Get your hat, and get your coat
Leave your worries on the doorstep
Life can be so sweet
On the sunny side of the street.

If I ever had a chance,
I'd be rich as Rock-e-fellow.
Gold dust on my feet,
On the sunny side of the street...

If I ever had a chance,
I'd be rich as Rock-e-fellow.
Gold dust at my feet,
On the sunny side of the street.
[Louis Armstrong]


DOT: Growing up at that time it was different because there was a lot of people loving you. I remember when we were growing up, there was always a lady that lived next door to us. I always liked her -- Miss Carrie Smith was her name.

EVELYN: Miss Carrie Smith would tell Momma everything we done. Momma worked and Miss Carrie Smith and her mammie would sit on the porch and we hated 'em. We didn't hate 'em, but like children hate anybody meddling in their business.

EVELYN: Mary Alice (oldest Anderson sister) would want to go out and meet them boys, and she didn't want me to go with her. Cause I'd come back and tell Momma. But she and Louise would walk so fast.


I was way behind. I was real fat, and I couldn't keep up with 'em. I'd be way behind 'em.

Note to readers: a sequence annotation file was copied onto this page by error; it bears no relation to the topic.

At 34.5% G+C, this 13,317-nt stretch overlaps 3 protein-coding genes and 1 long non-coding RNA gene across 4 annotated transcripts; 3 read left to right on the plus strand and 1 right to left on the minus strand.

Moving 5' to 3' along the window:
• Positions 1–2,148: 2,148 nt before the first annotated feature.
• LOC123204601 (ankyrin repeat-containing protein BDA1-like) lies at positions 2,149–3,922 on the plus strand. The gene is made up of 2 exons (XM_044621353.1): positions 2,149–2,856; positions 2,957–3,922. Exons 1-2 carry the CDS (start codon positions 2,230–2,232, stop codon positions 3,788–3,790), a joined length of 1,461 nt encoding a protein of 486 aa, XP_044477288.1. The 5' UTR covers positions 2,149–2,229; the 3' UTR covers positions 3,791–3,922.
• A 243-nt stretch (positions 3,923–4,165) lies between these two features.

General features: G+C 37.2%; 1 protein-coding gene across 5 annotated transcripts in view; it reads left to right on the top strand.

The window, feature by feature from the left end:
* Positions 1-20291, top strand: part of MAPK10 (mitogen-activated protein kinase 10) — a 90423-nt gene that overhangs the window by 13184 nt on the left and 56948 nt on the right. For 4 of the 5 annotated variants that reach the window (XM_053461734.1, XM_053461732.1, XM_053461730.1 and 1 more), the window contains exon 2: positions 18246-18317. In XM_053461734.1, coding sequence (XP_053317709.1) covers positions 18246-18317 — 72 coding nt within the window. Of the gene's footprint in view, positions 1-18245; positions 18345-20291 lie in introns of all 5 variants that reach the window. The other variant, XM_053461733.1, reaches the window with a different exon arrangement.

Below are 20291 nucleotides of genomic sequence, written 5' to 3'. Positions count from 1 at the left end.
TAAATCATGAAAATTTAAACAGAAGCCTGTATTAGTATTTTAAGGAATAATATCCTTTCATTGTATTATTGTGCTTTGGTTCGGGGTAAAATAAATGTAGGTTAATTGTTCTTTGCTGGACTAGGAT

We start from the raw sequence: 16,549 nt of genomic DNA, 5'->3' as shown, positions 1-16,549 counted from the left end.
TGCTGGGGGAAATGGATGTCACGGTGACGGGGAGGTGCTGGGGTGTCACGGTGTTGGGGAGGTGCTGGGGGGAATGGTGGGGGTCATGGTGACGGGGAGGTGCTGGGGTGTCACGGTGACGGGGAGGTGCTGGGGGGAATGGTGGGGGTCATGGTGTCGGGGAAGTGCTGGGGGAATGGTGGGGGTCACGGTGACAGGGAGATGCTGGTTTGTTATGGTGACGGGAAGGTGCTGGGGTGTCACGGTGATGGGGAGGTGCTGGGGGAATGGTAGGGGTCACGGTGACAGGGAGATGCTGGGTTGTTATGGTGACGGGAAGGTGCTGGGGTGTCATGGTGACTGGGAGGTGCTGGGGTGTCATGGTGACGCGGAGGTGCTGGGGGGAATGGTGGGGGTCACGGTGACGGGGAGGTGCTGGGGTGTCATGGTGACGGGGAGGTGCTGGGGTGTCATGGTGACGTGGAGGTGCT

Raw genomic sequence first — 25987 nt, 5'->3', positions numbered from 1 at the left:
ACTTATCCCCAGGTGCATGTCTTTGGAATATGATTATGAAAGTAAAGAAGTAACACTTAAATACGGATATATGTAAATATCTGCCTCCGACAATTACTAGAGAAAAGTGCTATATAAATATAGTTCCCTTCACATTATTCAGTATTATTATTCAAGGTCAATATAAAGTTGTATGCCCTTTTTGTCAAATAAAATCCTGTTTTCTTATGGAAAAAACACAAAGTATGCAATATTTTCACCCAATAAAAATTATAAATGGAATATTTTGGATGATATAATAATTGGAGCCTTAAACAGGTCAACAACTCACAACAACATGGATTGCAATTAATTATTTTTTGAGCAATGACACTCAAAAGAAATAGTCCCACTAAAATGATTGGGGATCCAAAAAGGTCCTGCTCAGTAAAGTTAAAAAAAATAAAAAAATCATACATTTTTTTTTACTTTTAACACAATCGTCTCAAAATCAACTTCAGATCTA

"I'm goin tell Momma when I get home."
And they would run and leave me.

LOUISE: Mary Alice knew I wasn't goin to tell. Evelyn going to tell her everything she...

EVELYN: I was goin to tell Momma.
"Them old boys stopped Mary Alice, Momma."
And that was a beating for her. I don't blame her not wanting me to go. She couldn't go if I didn't go too.

LOUISE: Evelyn, Momma shouldn't of done Mary Alice like that.

EVELYN: Yes she shoulda. She done her right. That's the way parents shoulda done.

LOUISE: A sixteen year old girl got to take her five year old sister with her. No she shouldn't a --

EVELYN: Mary Alice wasn't no sixteen years old. Mary Alice wasn't that old. Old enough for Momma to still beat her.


LOUISE: We went to high school in High Point, North Carolina, and there was a principal there named S.E. Burfort, and Mr. Burfort loved Black History. We had Paul Lawrence Dunbar[5] in our house, in our books, and we learned biblical stories, and there was a Lutheran school there, a one room school, and Dot and J.T. (the one brother in the Anderson family) went to this Lutheran school.

She wasn't even five years old. She wasn't even kindergarten age, and so Dot went in to sit in the back of the room. And at Christmas time, they had her speak the one hundred Bible verses. And there she was and she was always very short and she got up there and she did the one hundred Bible verses. We were always so proud of her. We were so proud of her.


DOT: [Recites "The Creation" by James Weldon Johnson[6]]
And God stepped out on space,